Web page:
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Doria (Ahmad) Shafik

      Born 12-14-1919, Doria (Ahmad) Shafik, founder and president of the Egyptian "Bent El Nil" (Daughters of the Nile). She campaigned for women's suffrage, and elimination of forced illiteracy for women, and polygamy.
      In 1951 she led 1,000 "Bent El Nil" women in storming the Egyptian parliament to gain women's suffrage. Her mother was kept in Moslem seclusion and her father kept a many-women harem and Shafik had been subjected to sunni mutilation at an early age.
      She held a Ph.D. and edited three Egyptian magazines. She was influenced by Madame Hata Charaovi, Egypt's Susan B. Anthony. Shafik's doctoral dissertation showed that Islam did not oppose the emancipation of women.

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B. 12-14-1883, Jane Cowl, writer and actor who collaborated with Jane Murin under the name Alan Langdon Martin after an earlier play of theirs folded. The "male" authored play ran 1170 performances. Her stage career lasted until 1948. During World War II she was co-director of the Stage Door Canteen in New York.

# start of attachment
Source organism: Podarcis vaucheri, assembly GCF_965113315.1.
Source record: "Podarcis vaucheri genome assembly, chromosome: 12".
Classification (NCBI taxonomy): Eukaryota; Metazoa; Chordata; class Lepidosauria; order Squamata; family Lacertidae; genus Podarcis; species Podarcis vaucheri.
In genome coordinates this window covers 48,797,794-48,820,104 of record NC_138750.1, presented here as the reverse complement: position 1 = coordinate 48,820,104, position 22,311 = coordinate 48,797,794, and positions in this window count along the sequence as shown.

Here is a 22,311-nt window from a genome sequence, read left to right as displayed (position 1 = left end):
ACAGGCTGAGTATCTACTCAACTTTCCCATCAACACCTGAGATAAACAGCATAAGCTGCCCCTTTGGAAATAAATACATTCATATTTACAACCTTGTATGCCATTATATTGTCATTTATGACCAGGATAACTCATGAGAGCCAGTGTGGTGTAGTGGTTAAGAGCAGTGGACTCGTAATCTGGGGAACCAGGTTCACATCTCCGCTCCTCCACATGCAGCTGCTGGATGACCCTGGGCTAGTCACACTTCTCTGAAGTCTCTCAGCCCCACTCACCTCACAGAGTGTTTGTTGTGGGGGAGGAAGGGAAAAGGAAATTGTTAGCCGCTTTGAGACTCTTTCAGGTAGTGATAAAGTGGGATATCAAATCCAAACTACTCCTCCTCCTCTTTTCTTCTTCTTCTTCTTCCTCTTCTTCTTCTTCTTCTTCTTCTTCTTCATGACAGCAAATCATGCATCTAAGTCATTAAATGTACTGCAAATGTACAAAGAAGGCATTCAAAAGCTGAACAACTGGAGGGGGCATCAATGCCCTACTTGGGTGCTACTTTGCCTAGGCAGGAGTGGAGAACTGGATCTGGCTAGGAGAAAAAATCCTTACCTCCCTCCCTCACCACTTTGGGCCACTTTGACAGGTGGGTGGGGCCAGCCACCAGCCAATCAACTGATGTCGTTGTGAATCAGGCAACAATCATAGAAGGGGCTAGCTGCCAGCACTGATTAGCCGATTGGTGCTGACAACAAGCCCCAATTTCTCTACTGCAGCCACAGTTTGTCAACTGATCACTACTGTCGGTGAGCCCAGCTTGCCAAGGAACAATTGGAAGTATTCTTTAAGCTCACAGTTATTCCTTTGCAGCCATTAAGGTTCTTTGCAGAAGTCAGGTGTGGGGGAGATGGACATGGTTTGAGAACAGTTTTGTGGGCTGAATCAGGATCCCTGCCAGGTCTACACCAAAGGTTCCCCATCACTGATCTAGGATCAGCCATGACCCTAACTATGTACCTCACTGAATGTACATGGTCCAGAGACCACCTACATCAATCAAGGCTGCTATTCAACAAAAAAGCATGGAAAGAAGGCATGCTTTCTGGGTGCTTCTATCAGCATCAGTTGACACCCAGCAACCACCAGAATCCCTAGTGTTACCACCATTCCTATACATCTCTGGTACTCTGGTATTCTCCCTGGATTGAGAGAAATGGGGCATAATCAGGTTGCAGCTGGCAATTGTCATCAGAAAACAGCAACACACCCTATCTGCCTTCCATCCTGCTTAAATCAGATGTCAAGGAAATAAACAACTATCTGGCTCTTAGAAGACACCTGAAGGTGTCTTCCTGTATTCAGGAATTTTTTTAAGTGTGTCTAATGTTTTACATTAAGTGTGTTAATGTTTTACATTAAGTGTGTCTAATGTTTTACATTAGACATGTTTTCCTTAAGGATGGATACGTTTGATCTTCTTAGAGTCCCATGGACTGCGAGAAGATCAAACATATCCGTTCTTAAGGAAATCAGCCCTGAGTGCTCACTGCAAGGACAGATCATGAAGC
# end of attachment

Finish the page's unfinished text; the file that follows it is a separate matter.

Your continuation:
B. 12-14-1885, Ethel Browne Harvey, cell biologist, embryologist, most noted for her findings about cell division. Being a woman, she had difficulty in getting support for her work and for most of her life, she was an independent researcher. Her lesser known husband was a Princeton professor. Except for one small grant, EBH NEVER received any funds - a common enough situation for women in science in those days.
      Her studies brought her international fame. Using sea urchins, she was able to excite cell division without maternal or paternal nucleus. Harvey speculated that her parthenogenetic meogones might mean that fundamental characteristics of living matter (such as cell division) were cytoplasmic, while genes controlled later, more specialized characteristics (like eye color).

B. 12-14-1897, Margaret Chase Smith, first woman to serve in both houses of Congress. Elected to the Senate in 1949, Smith was the first woman of a major political party to have her name placed in nomination for the presidency of the United States by a major political party and received 27 votes when the Republican Party nominated Barry Goldwater in 1964. MCS was instrumental in passing the Women's Armed Services Integration Act of 1948 and was voted the most valuable senator for 1960.